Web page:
HEALTH

Nielsen report shows more consumers switching to private label products

BY Michael Johnsen

SCHAUMBURG, Ill. Once considered a lower-price, lower-quality substitute for name brands, private label products, or store brands, are viewed positively by the majority of U.S. consumers, according to a new survey by The Nielsen Company. As many as 72 percent of consumers believe store brands are good alternatives to name brands and 62 percent of consumers report they consider store brands to be as good as name brands, up three points since 2005.

“While private label products continue to follow the success of consumer packaged goods manufacturers’ name brand  introductions, more CPG retailers are making private label a priority with messages on quality as strong as messages on value,” said Todd Hale, senior vice president of Consumer & Shopper Insights for the Nielsen Company.  

According to Nielsen’s survey, price and value are paramount, especially in today’s market. Three out of four consumers believed it is important to get the best price on a product. More than two-thirds 67 percent) of consumers agreed that store brands usually provide “extremely good value” for the money while 35 percent of consumers are willing to pay the same or more for store brands if they like it.

Conversely, only one out of every four consumers believed that name brand products are worth the extra price. “In today’s economy, consumers are looking for ways to save money and for many of them, that means taking a new look at private label products,” Hale said.  “With more retailers offering satisfaction guarantees on private label purchases and even serving up blind taste testing and trial programs, consumers’ exposure to private label products has never been greater.”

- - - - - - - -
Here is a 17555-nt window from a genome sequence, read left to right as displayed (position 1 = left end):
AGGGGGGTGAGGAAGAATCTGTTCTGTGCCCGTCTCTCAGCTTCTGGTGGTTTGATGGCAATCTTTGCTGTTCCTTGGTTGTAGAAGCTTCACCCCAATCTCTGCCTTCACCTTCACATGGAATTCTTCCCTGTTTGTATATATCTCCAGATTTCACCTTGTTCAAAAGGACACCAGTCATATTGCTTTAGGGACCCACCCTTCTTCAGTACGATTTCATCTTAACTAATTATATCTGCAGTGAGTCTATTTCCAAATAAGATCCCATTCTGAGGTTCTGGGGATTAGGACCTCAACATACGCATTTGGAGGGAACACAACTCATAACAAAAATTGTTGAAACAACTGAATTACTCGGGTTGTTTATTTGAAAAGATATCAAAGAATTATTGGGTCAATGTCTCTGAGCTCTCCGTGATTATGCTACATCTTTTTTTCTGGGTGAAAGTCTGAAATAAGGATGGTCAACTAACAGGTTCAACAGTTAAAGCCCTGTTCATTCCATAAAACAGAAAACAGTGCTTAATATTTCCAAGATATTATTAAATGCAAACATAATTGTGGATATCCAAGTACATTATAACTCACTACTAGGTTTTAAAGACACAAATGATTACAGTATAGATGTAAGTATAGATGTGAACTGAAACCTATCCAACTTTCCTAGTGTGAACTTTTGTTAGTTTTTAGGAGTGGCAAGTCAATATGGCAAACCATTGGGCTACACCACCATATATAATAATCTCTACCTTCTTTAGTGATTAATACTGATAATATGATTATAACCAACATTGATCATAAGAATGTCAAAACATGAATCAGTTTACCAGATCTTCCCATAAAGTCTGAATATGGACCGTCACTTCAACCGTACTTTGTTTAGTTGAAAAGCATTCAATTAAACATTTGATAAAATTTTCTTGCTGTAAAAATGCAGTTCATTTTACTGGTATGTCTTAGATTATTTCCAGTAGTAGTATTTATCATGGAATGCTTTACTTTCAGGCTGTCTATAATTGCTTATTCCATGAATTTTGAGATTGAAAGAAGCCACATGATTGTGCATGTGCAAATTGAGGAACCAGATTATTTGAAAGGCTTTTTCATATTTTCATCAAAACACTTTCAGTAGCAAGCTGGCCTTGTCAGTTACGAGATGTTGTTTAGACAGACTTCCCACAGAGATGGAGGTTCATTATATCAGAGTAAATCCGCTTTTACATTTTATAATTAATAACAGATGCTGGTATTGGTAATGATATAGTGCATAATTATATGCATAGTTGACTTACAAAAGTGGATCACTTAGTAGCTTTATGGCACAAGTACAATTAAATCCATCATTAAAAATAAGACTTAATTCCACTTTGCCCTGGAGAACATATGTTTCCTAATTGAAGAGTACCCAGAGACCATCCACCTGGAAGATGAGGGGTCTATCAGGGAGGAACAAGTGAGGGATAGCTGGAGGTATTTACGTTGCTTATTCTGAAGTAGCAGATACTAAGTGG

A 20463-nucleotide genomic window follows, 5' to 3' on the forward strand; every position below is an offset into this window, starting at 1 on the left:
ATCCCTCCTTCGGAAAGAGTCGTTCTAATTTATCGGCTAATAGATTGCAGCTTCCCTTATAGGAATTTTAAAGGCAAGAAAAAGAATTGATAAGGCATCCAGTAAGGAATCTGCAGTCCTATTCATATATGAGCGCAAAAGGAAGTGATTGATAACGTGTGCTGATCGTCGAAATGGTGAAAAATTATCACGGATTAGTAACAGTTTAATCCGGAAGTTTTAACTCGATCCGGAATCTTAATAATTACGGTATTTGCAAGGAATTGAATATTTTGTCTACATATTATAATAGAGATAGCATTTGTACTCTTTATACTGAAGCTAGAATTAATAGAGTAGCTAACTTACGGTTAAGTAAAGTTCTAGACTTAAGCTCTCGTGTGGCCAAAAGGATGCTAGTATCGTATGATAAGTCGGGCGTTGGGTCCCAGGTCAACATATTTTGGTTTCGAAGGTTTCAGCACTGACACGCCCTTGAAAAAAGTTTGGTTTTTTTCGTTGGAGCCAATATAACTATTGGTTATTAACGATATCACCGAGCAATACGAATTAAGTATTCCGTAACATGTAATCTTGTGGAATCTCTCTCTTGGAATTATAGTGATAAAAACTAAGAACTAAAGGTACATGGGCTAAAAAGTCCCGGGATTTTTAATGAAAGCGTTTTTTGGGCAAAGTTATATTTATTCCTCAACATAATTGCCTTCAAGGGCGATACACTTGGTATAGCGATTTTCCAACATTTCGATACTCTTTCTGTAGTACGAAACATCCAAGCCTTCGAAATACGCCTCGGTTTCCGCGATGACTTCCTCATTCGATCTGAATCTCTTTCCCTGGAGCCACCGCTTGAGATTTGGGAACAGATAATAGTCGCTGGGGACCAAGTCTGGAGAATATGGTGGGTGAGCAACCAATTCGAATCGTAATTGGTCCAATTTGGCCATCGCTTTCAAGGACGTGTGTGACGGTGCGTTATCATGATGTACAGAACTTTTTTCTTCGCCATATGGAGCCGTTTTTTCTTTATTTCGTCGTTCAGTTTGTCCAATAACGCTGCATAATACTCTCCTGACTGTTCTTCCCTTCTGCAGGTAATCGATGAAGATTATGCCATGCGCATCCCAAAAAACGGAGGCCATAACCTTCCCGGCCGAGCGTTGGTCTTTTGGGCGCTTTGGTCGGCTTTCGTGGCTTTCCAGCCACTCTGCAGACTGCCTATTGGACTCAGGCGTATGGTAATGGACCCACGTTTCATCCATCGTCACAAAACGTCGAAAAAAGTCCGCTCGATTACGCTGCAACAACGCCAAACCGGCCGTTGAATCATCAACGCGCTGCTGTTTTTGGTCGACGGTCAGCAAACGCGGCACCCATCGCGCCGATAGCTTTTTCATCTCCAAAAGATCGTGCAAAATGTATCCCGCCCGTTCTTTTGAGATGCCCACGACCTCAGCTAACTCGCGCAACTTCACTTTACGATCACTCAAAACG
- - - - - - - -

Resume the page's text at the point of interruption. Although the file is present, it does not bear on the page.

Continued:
Private label products account for more than $81 billion in the United States, up 10.2 percent over the past year, Nielsen reported.

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Google tracks flu trends through requests via search engine

BY Alaric DeArment

SAN FRANCISCO Google has found a way to track the spread of the flu by taking note of users who type phrases related to the flu into its search engine and reporting them through a new service called Google Flu Trends.

This may enable local outbreaks to be detected before health officials detect them, tests of the site have shown.

According to The New York Times, searches for flu-related information on Google increased in mid-Atlantic U.S. states increased two weeks before the Centers for Disease Control and Prevention reported an increase in the incidence of flu in those states.

 

 

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J&J recalls lots of Infants’ Mylicon Gas Relief Dye Free

BY Michael Johnsen

FORT WASHINGTON, Pa. Johnson & Johnson-Merck Consumer Pharmaceuticals Company Monday evening voluntarily recalled approximately 12,000 units of Infants’ Mylicon Gas Relief Dye Free (simethicone-antigas) non-staining sold in 1-ounce plastic bottles that were distributed after Oct. 5 because some of the bottles could include metal fragments that were generated during the manufacturing process.

Although the potential for serious medical events is low, the company is implementing this recall to the consumer level as a precaution. If any medical events were to occur, most are expected to be temporary and resolve without medical treatment. Parents who have given the product to their infant and are concerned should contact their health care provider immediately.

The company is taking this action in consultation with the Food and Drug Administration, J&J reported.

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